• Painting the walls
  • Painting the cabinets (I'm thinking dark on the lowers and light on the uppers)
  • Hardware for the cabinets
  • Light Fixtures
  • White subway tile backsplash with dark grout
  • Fixing a broken cupboard and creating a microwave shelf
  • Under cabinet lighting
  • Possibly some open shelving in place of the hanging pots and pans rack
  • Window treatment

Since it's so much harder to be objective about your own space, I would love to hear your ideas and feedback! Comment below and tell me what you think!

Kitchen Renovation Before Pic
Kitchen Renovation Paint Swatches

I taped the paint swatches of colors I'm considering to wall so I could get a feel for how the colors looked throughout the day in different lighting. It is amazing how much different they look in natural and artificial light! Some of them turn so blue in the evening! Right now I'm leaning toward the third from the top. It is the lightest and I like the color best at night.

Kitchen Renovation Before Pic

This is the broken cupboard (well, drawer actually) that I mentiond. I'm thinking about removing the drawer and its hardware entirely, the cupboard door beneath it, as well as the brace that separates the two. This will leave a big open space where I can build a shelf for the microwave so that I can reclaim the counter space for something prettier. 

I'm also debating taking down the pots and pans rack and putting up some open shelving. We'll see though, the man of the house is pretty attached to it. ;)



Here the tin backsplash behind the stove is coming down and the new white subway tile will fill that space. I may also try to add some crown molding. The people who lived here before us boxed in the space between the top of the cupboards and the ceiling, but I think some trim would really give it a more finished look.

Kitchen Renovation Before Pic

The counters are a black granite tile with black grout. Not my fave, but not really in the budget to replace them either. Typically I would coordinate vertical and horizontal surfaces in darks and lights, but I am so tired of keeping these (poorly painted) white cabinets clean! That's why I'm thinking black on the lower cupboards, but a fresh coat of white on the uppers. I'm afraid it would become really dark and heavy with all black or I would just do that. To tie in the transition, I'm contemplating dark grout with the white subway tile.

I would love to hear your opinion or words of wisdom if you've learned by experience! Please use the comment feature below to share your thoughts!

And now, a few pictures I've collected as inspiration. Most of these kitchens go above and beyond the scope of this project, but hey, who doesn't love looking at pictures of pretty kitchens!?

How to Paint a Striped Wall

striped wall // black and white stripes // entryway

I am so excited to share this project with you because I absolutely love how it turned out! I've been thinking about it for awhile but hadn't found the time, or nerve, or something to get it done. This isn't my first go-around with painting stripes on my walls, but this is definitely the most bold. Last time, I painted a wall in our living room with vertical stripes in two very similar shades for a calm, subtle look. This time I decided horizontal stripes were right for two reasons: with high contrast colors I didn't want to risk the circus tent effect, and because this is in an entry/hallway I felt like the horizontal stripes would be welcoming and draw you into our home.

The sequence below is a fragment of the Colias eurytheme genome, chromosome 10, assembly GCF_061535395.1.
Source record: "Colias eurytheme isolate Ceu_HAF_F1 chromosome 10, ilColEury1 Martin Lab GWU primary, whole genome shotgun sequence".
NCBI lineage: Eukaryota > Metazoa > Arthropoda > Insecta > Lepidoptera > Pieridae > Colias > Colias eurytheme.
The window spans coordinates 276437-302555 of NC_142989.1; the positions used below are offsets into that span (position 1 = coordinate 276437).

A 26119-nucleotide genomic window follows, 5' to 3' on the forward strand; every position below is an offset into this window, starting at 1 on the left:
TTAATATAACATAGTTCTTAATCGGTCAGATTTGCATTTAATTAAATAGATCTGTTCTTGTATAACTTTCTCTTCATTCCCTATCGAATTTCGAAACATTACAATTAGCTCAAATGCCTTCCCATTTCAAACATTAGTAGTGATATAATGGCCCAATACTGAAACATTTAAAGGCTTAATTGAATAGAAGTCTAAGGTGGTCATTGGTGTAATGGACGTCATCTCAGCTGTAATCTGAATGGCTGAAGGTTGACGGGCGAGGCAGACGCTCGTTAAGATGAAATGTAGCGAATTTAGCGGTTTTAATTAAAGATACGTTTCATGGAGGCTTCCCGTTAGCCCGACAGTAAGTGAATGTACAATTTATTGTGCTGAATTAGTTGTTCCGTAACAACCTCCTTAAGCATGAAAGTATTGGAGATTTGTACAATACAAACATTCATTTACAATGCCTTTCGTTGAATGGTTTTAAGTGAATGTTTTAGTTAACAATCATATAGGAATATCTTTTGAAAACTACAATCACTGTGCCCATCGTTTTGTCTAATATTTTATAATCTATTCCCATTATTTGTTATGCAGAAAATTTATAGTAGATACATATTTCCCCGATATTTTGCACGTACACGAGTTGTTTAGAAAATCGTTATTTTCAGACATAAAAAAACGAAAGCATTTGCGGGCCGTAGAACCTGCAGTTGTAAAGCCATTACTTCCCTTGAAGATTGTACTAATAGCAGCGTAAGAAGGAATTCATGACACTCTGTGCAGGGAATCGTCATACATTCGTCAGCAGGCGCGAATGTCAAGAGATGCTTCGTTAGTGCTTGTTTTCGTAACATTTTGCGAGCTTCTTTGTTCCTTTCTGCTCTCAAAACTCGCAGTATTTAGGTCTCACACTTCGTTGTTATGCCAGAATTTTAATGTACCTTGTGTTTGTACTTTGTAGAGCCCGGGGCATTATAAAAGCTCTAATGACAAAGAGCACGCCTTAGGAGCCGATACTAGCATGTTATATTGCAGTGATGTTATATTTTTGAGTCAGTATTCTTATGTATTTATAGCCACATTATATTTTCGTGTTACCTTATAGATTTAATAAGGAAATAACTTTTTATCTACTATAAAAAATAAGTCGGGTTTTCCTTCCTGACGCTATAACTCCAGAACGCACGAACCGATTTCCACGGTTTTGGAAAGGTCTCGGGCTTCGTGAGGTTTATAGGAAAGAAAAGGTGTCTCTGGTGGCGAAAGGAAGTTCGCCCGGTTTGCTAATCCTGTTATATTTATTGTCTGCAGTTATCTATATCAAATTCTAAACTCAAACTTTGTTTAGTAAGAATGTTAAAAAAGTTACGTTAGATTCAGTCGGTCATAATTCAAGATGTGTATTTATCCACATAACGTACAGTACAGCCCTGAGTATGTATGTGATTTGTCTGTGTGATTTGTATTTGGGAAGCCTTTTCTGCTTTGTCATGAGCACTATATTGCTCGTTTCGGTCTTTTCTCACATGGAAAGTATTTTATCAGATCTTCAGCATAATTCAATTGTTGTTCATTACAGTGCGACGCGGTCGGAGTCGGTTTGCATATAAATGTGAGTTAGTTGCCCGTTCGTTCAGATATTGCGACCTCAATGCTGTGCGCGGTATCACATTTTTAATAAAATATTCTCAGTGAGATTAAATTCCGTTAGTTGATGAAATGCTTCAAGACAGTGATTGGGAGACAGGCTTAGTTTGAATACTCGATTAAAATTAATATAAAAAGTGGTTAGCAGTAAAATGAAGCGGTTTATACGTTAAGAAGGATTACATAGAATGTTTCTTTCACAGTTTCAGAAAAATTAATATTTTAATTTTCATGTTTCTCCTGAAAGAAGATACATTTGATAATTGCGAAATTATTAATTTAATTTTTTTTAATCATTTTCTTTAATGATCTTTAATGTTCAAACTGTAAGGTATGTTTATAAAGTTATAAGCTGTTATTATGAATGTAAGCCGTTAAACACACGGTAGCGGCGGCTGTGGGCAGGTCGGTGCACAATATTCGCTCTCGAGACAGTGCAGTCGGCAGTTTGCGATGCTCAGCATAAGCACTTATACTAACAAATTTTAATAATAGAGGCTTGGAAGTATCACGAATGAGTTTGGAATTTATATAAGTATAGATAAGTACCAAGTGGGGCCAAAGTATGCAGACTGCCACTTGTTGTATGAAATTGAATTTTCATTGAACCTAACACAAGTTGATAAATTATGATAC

So, without further ado--our new striped entryway!

Before pictures:

Before I started with any taping or painting, I made a quick sketch of the wall and made note of the wall height so I could calculate how many stripes I wanted and what size they needed to be. The wall is 90" - 3" baseboards, so the total height I needed to divide into stripes was 87". 87/9 = 9.66 or 9 2/3. I decided to make my marks at 9 3/4 because this was an easier increment with the tape measure I had on hand. I started measuring from the bottom, so that the difference would be made up at the top of the wall, further from the eye. I decided to measure and then tape each line as I went so I didn't risk losing, or confusing, my tiny pencil marks. My husband was so kind to help me with this part of the process (it is MUCH easier with two people!) and had the genius idea to use a chalk line. This helped connect our measurements in a straight line that we then used as a reference to tape. 

Pro Tip: When measuring and taping, remember that the tape counts in your measurement. The stripes that are meant to be painted will appear larger because the size of the tape (in this case 1") is being counted into the height of the not-to-be-painted stripes. This means that for the sections you wish to paint, measure between the tape, and for the other sections, measure including the tape.

Pro Tip: Place a small piece of tape inside the stripes that you are not going to paint so you can clearly see the difference. 

Pro Tip: Seal down the edges of your tape with paint the same color as the wall/not-to-be-painted stripes. This ensures that any tiny bleed through or wicking of paint will blend right in, giving you a crisp, clean line. 

striped wall // black and white stripes // entryway
striped wall // black and white stripes // entryway
striped wall // black and white stripes // entryway

Tools for this project:

  • Tape measure
  • Chalk line
  • 3M brand painters tape (don't skimp and go generic brand here, you want a good seal for crisp, clean lines)
  • A good trim brush--this one is my favorite
  • 1 Quart of Sherwin Williams sample paint (This paint is less than $4 for a quart! It is actually meant for trying out a color on a wall before committing to a larger qty and is only available in an eggshell finish.)
how to paint a striped wall // black and white stripes // entryway